If I’m honest, I do have one niggling logistical problem with the episode. Even if I tilt my head sideways and squint, the timeline of Aneela winding up in Khyen’s cube doesn’t quite work for me. The Green was steadily imploding so memory-Khlyen had to rouse her and convinced her to go back to the memory of her cube? Either she or the Lady pulled Khlyen out of the Green. If Aneela did it, how did the Lady find and capture Khlyen and not her? If the Lady did it, how did Aneela escape to her cube? Thematically, it works; Aneela’s centuries-long prison became her refuge. But I will probably always side-eye the logistics of this. … Unless of course Dark Horse or somebody gives me the graphic novel tie-in I asked for. Hell, I’ll write it. Let me just get my pitch together.

The continued family angst of Jaq, Kendry, and now Aneela is a delight. I’ve watched shows with people who are wicked monsters whose redemptions I don’t buy even when the narrative is tapdancing wildly to make it so. Full disclosure: I tend to carry my resentment about real-world monsters into my viewing of fiction. It’s my lens and I don’t apologize for it. Characters who prey on innocents aren’t often my favorites, but Kendry and Aneela, two of the worst behaving characters I’ve ever loved don’t trigger a repulsion response in me. Maybe it’s because Kiljoys never tries to feed me a line about them. Kendry knows that she is a terrible human being, but she also knows that it’s her time to help save the galaxy with the woman she loves. Aneela doesn’t exactly want to be a monster but she’s been twisted by the Lady’s mind games and Khlyen’s brand of protection so she’s settled into it.

We can’t close this review out without giving an ovation for Hannah and Aaron in the scene where Johnny and Dutch finally put all of their cards on the table. Again, we dig back into the rich lore of this series and the past of these characters for ultimate impact. Johnny is not in love with Dutch in the romantic sense. He just wants to be in a partnership that is less about daring-do and more about domestic bliss. This was such an inventive way for the writers to explore a pairing that people enjoy without marring the integrity of the real Johnny/Dutch friendship dynamic they’ve done so much to cultivate. And shoutouts to the foreshadowing when Johnny speaks about wanting to be a killjoy for a long time in the past tense.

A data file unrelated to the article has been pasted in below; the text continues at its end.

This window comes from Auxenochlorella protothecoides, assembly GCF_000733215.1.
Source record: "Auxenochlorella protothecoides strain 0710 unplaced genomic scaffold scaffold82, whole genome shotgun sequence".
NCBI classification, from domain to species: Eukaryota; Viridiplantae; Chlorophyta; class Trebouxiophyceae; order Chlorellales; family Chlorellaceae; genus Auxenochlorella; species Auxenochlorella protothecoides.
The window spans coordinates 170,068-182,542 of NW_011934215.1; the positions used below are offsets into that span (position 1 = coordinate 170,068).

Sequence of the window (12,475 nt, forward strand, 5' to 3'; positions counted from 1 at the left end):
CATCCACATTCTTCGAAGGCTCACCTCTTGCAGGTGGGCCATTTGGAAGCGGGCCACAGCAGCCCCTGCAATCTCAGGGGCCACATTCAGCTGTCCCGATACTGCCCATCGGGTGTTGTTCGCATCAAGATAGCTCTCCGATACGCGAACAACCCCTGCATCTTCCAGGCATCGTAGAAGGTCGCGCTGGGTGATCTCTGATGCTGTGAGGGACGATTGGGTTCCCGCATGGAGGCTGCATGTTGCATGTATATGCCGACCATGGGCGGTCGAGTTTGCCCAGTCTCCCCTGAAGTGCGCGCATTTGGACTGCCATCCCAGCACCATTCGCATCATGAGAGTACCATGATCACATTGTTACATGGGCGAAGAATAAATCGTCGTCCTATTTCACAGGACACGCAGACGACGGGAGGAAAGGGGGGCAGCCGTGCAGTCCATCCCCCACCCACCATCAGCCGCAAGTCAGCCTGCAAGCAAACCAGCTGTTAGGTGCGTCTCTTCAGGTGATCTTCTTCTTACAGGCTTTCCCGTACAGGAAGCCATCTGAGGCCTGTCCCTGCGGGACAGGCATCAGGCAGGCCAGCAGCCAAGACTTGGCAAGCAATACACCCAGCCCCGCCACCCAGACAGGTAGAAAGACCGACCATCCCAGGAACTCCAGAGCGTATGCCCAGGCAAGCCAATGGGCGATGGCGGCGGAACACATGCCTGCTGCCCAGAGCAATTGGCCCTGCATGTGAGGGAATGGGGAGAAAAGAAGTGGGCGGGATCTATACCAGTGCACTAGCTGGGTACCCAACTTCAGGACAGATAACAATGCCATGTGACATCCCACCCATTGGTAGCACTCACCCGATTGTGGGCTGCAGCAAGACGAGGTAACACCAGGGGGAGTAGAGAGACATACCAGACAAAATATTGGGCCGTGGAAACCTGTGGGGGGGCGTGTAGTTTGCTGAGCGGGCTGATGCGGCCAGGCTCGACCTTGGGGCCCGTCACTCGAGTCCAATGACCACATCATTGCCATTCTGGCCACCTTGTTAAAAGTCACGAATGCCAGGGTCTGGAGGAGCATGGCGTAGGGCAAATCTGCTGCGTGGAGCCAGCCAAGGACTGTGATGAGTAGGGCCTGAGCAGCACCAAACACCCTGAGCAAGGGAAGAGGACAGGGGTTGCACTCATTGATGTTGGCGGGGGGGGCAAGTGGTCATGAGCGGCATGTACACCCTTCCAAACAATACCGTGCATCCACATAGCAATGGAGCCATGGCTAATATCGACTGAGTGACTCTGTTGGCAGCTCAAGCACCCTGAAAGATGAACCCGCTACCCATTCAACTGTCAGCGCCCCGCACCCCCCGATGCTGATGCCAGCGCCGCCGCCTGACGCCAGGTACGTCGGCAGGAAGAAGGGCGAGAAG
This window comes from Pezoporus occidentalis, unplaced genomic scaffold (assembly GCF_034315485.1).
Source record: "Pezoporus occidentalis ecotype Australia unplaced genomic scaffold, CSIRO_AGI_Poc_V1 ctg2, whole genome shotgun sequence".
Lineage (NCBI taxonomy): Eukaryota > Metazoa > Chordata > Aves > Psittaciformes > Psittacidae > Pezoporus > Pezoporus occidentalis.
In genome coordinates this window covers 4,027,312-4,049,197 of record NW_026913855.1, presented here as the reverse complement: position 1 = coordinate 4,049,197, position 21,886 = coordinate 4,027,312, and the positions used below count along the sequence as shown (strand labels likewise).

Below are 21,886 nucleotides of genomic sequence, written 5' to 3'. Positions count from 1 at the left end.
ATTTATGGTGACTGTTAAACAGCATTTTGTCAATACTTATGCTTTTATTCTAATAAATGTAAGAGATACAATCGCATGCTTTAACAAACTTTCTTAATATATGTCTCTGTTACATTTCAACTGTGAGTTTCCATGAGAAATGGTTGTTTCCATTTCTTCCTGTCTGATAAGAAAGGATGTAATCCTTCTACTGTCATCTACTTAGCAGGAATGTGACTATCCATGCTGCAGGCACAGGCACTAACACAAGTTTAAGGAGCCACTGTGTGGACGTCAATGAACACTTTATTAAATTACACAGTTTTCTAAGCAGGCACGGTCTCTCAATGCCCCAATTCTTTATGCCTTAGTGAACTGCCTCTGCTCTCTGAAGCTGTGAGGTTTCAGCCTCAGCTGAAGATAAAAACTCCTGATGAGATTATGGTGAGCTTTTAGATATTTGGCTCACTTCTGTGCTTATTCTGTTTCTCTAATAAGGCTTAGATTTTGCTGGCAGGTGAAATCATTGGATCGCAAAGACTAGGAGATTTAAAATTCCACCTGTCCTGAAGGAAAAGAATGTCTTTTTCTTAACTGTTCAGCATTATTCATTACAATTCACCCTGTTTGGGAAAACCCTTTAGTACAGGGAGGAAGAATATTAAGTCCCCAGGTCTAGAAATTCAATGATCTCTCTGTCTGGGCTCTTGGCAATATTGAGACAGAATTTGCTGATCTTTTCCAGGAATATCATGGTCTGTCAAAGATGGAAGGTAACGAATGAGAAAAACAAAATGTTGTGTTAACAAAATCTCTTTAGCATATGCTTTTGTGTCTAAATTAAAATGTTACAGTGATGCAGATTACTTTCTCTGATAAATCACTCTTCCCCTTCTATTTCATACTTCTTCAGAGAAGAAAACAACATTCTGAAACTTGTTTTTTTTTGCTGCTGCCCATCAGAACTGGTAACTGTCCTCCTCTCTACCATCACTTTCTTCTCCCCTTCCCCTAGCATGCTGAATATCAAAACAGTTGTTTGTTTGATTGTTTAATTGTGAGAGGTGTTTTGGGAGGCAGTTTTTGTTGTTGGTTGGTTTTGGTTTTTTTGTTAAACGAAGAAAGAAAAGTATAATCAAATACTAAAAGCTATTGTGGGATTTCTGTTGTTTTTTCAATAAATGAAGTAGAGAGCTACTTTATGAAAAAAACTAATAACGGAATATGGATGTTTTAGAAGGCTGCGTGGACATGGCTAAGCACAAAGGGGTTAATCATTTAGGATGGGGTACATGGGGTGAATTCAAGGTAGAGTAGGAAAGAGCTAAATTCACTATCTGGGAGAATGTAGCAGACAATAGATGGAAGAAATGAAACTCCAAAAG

Killjoys, Killjoys, Kiljoys
Courtesy of SYFY

This was an action packed way to walk us into the second half of the season and the endgame of the show. All of the ongoing stories have a definitive end and then we get several vignettes as a denouement so we can operate under the new paradigm this episode set up. TAF has time to turn these cell bock maniacs into an army… or at least competent mercs under the cloak of a new vessel. The QS is on the run. The Lady doesn’t know they’re alive, but she’s still shook because she’s seen in the memories how tricksy Dutch is. Khlyen is in mourning. We’ll see what it means in the last three episodes of Killjoys.


  • “I know how to play Qreshis and play them and win,” was Dutch’s not-subtle-at-all way of saying she was paying them but they were too stupid to pick up on it.
  • Shout outs to Aaron, Hannah, and Luke for spending large swaths of this episode working apart with guest stars as support.
  • Since everything is Dragon Age and Dragon Age is everything, Rennika’s response to Dutch and Johnny arguing when they meet up reminds me of The Iron Bull responding to Cole and Sola’s fade talk gobbly goop in Inquisition
  • Nucy introducing herself to Warden Rennika
  • D’av is such a good unit leader/school teacher. He has demonstrated this throughout the series and here he does it with the Qreshi siblings.
  • Mace is Qreshi!
  • “Did you throw forest filth at me?”
  • “Ok Go away I’m going to be sexual with your mother now.” “Gross”


  • Yay Fancy is back! Sorta… oh yes now he’s fully back! Aaaand he got captured. 😦
  • Plot … indentations (not full-fledged holes) drove me to distraction.